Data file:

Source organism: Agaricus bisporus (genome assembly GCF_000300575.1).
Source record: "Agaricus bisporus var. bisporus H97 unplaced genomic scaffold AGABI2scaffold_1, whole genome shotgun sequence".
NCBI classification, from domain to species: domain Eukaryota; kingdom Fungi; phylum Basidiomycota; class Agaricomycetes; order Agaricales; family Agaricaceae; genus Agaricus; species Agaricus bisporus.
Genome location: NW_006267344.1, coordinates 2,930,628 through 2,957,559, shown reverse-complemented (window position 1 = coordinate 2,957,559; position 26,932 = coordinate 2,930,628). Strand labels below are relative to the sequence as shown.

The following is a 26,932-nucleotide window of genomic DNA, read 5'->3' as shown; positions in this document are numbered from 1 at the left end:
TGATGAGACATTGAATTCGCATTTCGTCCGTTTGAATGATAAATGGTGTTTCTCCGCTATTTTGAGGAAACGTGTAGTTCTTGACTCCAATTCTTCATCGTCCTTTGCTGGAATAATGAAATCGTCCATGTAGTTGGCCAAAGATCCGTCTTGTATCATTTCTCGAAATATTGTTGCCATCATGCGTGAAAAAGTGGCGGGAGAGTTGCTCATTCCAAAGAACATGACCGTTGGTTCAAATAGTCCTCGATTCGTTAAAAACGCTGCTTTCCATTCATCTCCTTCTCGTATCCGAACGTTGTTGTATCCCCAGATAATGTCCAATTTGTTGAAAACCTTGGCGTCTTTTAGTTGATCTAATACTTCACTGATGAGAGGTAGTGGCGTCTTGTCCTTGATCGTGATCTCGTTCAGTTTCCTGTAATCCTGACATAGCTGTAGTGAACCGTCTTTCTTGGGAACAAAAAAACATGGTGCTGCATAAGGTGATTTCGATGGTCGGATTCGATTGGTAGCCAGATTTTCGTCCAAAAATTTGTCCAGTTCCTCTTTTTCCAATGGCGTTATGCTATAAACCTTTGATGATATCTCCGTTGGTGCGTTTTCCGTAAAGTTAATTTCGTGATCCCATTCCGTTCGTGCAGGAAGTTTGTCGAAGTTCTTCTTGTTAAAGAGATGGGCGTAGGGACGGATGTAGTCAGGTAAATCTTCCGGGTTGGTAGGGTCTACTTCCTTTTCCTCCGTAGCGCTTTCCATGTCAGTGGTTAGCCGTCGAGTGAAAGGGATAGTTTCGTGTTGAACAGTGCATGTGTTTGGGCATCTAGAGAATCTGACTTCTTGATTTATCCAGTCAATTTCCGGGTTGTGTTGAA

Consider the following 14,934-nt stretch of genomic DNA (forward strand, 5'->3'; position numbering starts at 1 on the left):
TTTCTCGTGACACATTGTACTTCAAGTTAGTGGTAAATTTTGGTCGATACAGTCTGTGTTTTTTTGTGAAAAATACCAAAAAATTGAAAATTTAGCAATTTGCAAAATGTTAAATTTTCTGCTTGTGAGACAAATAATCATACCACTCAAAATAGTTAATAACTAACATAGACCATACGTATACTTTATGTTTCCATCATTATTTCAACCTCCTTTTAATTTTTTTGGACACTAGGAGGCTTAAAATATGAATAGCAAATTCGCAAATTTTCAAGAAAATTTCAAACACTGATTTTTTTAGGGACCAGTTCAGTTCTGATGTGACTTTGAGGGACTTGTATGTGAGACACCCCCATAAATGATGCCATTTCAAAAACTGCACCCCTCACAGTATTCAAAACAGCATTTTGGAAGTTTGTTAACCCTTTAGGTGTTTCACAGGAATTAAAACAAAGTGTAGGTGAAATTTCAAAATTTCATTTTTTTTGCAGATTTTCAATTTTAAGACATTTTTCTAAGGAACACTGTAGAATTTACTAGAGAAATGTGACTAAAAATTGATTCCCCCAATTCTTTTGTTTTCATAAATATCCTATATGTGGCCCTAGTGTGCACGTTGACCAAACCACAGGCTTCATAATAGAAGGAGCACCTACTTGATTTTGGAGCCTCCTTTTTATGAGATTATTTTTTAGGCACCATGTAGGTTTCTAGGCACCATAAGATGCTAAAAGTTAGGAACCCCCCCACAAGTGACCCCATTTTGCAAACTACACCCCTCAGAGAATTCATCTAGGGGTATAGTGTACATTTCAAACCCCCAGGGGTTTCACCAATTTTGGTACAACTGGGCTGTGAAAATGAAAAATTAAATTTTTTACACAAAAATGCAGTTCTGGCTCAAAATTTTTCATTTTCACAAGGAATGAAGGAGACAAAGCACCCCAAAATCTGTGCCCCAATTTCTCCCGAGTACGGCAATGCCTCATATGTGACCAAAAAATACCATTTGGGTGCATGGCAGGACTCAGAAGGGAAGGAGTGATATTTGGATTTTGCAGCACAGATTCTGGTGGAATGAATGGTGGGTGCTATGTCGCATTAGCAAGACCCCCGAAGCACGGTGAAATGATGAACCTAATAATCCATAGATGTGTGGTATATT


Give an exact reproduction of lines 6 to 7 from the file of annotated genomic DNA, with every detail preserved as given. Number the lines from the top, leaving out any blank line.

TGATGAGACATTGAATTCGCATTTCGTCCGTTTGAATGATAAATGGTGTTTCTCCGCTATTTTGAGGAAACGTGTAGTTCTTGACTCCAATTCTTCATCGTCCTTTGCTGGAATAATGAAATCGTCCATGTAGTTGGCCAAAGATCCGTCTTGTATCATTTCTCGAAATATTGTTGCCATCATGCGTGAAAAAGTGGCGGGAGAGTTGCTCATTCCAAAGAACATGACCGTTGGTTCAAATAGTCCTCGATTCGTTAAAAACGCTGCTTTCCATTCATCTCCTTCTCGTATCCGAACGTTGTTGTATCCCCAGATAATGTCCAATTTGTTGAAAACCTTGGCGTCTTTTAGTTGATCTAATACTTCACTGATGAGAGGTAGTGGCGTCTTGTCCTTGATCGTGATCTCGTTCAGTTTCCTGTAATCCTGACATAGCTGTAGTGAACCGTCTTTCTTGGGAACAAAAAAACATGGTGCTGCATAAGGTGATTTCGATGGTCGGATTCGATTGGTAGCCAGATTTTCGTCCAAAAATTTGTCCAGTTCCTCTTTTTCCAATGGCGTTATGCTATAAACCTTTGATGATATCTCCGTTGGTGCGTTTTCCGTAAAGTTAATTTCGTGATCCCATTCCGTTCGTGCAGGAAGTTTGTCGAAGTTCTTCTTGTTAAAGAGATGGGCGTAGGGACGGATGTAGTCAGGTAAATCTTCCGGGTTGGTAGGGTCTACTTCCTTTTCCTCCGTAGCGCTTTCCATGTCAGTGGTTAGCCGTCGAGTGAAAGGGATAGTTTCGTGTTGAACAGTGCATGTGTTTGGGCATCTAGAGAATCTGACTTCTTGATTTATCCAGTCAATTTCCGGGTTGTGTTGAA

Consider the following 14,934-nt stretch of genomic DNA (forward strand, 5'->3'; position numbering starts at 1 on the left):